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Scotty I Need More Power

Discussion in 'ATI' started by Custom Computers, Feb 17, 2007.

  1. Ok here is the deal, I got a bud thats trying to setup Crossfire on
    his system. He's got a 1900X Crossfire card and a 1900XTX and we all
    know how power hungry this combo is. Now you also have to throw in 7
    yes I said seven hard drives and two optical drives, plus his three
    case fans and cpu as well.

    So with building your own nuke power plant in your backyard here in
    the states a prohibitive no no. What can a guy do? His current 650
    watt supply worked great with all the drives and one video card but
    throw in that second card and it just chokes it and system won't even
    power on.

    My suggestion to him was, run two power supplys one for the system and
    one for the video cards. But the big question with that is how do you
    power on the second power supply? We both figure it would required a
    jumper on the 24 pin connector but which pins?

    Any Ideas on this or a power supply that could handle the load?
    Custom Computers, Feb 17, 2007
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  2. Custom Computers

    DaveW Guest

    If you look around on line there are quality PSU companies now selling 1 KW
    and 1.2 KW PSU's. They're expensive , but they will do the job in his
    EXTREME computer.
    DaveW, Feb 18, 2007
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  3. Custom Computers

    zeroklk Guest

    zeroklk, Feb 18, 2007
  4. Thanks Zero, thats the info I was looking for. I thought I had the
    link to it saved. He has been looking at the bigger psu's; even foung
    a 1400 watt unit. It's pricey at $500 but then its also watercooled.
    Custom Computers, Feb 18, 2007
  5. Custom Computers

    Art Guest

    Here's another idea:

    Get a fast NAS device. I got a Buffalo NAS that is 400 GB and gigabit
    connected. I use that for main storage (about $300). It sends itself into
    sleep mode when not being used (adjustable by the user of course). Then get
    a 500 GB internal (about $149.00). That's two drives instead of 7. If you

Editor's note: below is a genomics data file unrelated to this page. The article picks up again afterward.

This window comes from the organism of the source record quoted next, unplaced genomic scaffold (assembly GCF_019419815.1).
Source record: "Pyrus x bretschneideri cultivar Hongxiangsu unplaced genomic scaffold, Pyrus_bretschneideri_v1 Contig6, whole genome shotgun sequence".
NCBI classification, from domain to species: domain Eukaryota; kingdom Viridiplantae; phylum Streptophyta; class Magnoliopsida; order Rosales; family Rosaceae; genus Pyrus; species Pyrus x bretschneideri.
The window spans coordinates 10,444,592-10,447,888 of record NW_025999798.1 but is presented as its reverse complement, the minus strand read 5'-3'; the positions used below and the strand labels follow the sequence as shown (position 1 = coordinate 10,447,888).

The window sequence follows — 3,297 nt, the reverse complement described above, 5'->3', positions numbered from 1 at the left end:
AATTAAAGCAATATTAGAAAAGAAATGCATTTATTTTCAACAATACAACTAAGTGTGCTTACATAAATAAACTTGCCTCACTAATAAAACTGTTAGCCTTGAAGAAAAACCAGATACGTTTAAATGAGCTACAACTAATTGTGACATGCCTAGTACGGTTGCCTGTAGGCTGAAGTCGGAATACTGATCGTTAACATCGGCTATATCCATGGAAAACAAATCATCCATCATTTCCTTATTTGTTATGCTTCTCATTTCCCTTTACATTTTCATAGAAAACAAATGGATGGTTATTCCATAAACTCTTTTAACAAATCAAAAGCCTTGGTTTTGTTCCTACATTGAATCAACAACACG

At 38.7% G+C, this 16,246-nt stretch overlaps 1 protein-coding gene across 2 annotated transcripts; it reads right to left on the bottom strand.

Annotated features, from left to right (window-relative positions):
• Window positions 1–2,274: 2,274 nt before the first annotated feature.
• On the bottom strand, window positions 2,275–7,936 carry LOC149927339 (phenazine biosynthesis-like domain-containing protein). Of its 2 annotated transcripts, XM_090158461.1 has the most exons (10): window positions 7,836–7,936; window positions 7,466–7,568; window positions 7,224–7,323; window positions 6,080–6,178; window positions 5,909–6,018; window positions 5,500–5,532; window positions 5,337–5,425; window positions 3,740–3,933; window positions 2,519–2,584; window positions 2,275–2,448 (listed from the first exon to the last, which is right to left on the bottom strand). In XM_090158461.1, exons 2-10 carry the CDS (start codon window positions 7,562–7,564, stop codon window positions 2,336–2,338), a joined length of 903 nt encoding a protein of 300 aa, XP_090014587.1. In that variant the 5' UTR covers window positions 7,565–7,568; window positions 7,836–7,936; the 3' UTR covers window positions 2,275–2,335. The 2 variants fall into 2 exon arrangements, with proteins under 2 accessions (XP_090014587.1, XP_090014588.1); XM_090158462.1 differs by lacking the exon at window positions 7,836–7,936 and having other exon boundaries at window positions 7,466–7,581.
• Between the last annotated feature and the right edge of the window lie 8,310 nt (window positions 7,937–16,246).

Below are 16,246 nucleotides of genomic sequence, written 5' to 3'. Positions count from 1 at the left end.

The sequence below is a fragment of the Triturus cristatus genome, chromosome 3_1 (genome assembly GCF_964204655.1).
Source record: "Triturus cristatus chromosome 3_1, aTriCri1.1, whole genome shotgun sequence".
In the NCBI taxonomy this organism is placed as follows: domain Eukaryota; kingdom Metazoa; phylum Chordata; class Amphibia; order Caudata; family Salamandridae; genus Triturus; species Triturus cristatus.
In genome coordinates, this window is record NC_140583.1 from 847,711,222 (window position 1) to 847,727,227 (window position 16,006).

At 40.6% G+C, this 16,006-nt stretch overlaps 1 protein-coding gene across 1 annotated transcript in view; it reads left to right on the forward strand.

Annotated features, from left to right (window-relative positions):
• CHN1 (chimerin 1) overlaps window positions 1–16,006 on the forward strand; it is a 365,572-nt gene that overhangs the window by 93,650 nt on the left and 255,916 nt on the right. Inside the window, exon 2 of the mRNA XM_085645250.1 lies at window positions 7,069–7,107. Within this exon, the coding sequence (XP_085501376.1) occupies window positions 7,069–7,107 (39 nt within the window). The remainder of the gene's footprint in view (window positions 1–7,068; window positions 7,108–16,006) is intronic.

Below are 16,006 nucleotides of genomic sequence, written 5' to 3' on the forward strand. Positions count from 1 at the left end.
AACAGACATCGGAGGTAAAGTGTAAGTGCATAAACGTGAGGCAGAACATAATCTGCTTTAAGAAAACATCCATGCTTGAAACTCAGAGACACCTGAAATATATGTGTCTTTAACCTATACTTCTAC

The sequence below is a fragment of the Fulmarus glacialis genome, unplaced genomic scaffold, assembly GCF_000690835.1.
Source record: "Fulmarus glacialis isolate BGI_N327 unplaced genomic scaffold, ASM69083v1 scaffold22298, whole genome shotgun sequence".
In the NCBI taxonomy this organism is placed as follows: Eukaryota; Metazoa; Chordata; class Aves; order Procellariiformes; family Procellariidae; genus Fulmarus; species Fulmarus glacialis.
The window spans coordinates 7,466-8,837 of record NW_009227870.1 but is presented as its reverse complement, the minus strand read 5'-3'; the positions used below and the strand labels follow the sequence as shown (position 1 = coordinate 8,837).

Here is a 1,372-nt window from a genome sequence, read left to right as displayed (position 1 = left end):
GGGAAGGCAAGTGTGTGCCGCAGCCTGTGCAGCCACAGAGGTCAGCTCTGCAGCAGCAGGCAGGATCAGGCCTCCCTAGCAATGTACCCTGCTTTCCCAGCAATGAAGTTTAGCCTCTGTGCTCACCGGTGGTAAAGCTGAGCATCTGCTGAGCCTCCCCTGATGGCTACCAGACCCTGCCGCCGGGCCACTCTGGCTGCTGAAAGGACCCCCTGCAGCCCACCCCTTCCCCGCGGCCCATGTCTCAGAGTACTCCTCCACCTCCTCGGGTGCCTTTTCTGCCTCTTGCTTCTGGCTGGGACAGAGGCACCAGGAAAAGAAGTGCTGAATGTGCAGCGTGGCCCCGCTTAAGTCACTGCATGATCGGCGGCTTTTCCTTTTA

need to stripe your internals for speed gaming get another 500 GB internal.
    Your still running 4 less drives and one of them is on it's own power
    supply. You even get an FTP, media, and iTunes server that's always on as
    part of the deal (the Buffalo).

    Your machine will run cooler (more airflow), you're PSU won't be overworked,
    your electric bill won't go up and you've spent less than a KW PSU and
    water-cooling to make it all work.

    Art, Feb 18, 2007
  6. Custom Computers

    First of One Guest

    First of One, Feb 18, 2007
  7. Yes he was looking at that to use if the two power supplys worked, he
    wasn't looking at doing this as a final solution. He was just trying
    to make sure it wasn't some other problem. But the outcome is good,
    for some reason it wouldn't work with two psu's as well. Would blue
    screen at XP startup just like if he tried using his original 650 watt
    supply. So he wiped the operating system and reloaded XP and all is
    working fine now in crossfire mode with all drives on the 650 watt
    Custom Computers, Feb 19, 2007
  8. Custom Computers

    Ian O Guest

    First of One wrote the following on 18/02/2007 20:36:
    Looks neat but to my way of thinking, you'd need to get your main PSU
    running even more fans to exhaust this one?

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    Ian O, Feb 24, 2007
  9. Custom Computers

    First of One Guest

    You worry too much.

    Heat generated by the PSU comes from AC/DC conversion losses. i.e. if the
    PSU is 76% efficient under typical load, the remaining 24% is lost as heat.

    According to XBitLabs' measurements, at max load an X1900XTX draws 72W from
    its 6-pin external connector.
    http://www.xbitlabs.com/articles/video/display/power-noise_3.html If we
    conservatively assume the slower-running X1900CF draws the same amount, then
    the 5.25" PSU would need to supply 144W.

    If we conservatively assume the 5.25" PSU is 76% efficient (probably closer
    to 80%, due to uncomplicated design), then its heat output would be 144 x
    24/76 = 45W. 45W is not much of an increase when mixed with the relatively
    larger air volume inside the case.
    First of One, Feb 24, 2007
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